First, the homilist or catechist must gain an understanding of the contextual assumptions of the intended audience. This is an applied meaning of Saint Thomas’ “Whatever is perceived is perceived in the manner the perceives perceives it.” If I want to help an audience gain a better understanding of a given text, my primary focus should not be on getting them to accept my understanding of that text. Rather, I must first come to understand the contextual understanding out of which the intended audience is perceiving the text. Once I understand that, I will be better able to formulate and articulate a contextual presentation which will make the intended audience more intellectually flexible. So first things first; figure out the contextual assumptions of one’s intended audience.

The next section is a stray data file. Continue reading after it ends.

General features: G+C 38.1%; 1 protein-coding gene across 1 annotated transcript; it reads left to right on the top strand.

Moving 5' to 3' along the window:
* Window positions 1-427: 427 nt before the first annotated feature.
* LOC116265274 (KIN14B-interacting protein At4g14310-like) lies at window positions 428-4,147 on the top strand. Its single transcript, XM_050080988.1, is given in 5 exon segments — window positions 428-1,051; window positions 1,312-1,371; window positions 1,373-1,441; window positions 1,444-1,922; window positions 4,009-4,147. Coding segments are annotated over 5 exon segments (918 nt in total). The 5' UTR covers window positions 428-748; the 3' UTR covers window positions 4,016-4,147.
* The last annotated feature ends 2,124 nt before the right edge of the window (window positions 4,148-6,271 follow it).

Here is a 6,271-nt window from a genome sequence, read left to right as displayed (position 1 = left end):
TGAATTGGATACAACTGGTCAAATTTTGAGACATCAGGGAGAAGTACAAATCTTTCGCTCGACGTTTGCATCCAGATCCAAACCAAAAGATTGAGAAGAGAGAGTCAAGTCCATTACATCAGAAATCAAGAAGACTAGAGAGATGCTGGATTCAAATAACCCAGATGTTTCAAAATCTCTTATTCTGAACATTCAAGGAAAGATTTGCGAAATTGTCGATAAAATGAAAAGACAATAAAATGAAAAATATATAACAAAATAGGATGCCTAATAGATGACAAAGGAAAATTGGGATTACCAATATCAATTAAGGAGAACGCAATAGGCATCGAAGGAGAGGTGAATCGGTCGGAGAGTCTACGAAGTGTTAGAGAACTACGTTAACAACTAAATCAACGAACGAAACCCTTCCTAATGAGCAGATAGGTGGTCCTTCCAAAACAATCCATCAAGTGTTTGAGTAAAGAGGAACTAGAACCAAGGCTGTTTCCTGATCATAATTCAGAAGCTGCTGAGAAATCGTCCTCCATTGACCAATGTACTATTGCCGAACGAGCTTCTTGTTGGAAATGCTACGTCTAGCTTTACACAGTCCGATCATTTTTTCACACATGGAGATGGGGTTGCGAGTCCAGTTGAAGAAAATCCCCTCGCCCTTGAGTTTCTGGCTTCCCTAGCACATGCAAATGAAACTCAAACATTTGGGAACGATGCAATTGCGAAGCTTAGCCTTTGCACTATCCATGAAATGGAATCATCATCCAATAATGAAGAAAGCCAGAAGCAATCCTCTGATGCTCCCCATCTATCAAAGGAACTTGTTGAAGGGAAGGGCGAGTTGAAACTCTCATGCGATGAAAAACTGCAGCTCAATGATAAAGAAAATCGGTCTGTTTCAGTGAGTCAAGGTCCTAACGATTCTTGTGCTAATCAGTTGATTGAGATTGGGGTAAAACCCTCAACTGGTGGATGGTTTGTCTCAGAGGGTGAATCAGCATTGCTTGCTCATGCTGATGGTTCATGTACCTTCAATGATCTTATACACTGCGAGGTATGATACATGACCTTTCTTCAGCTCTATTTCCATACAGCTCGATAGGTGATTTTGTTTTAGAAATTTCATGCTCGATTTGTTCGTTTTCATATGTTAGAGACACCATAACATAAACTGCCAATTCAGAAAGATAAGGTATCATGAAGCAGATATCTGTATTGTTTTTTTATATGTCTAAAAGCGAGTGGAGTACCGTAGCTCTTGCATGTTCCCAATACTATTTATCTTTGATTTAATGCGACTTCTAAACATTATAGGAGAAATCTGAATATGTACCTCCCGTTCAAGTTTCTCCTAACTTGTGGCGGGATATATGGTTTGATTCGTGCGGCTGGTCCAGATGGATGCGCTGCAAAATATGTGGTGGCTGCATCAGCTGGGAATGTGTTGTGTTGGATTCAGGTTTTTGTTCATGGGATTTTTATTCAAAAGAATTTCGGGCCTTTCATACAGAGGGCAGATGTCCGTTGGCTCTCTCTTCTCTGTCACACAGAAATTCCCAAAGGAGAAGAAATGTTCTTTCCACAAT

Second, having ascertained the contextual assumptions of my intended audience, I can begin to loosen its rigid attachment to some inadequate understanding and application of a text, by gently asking questions which causes the audience to come face to face with contradictions found in their contextual understandings. A good place to learn this type of questioning is by reading the Dialogues of Plato in which one is exposed to what are called Socratic questions. Here one learns how to ask questions which reveal self-contradictory assumptions.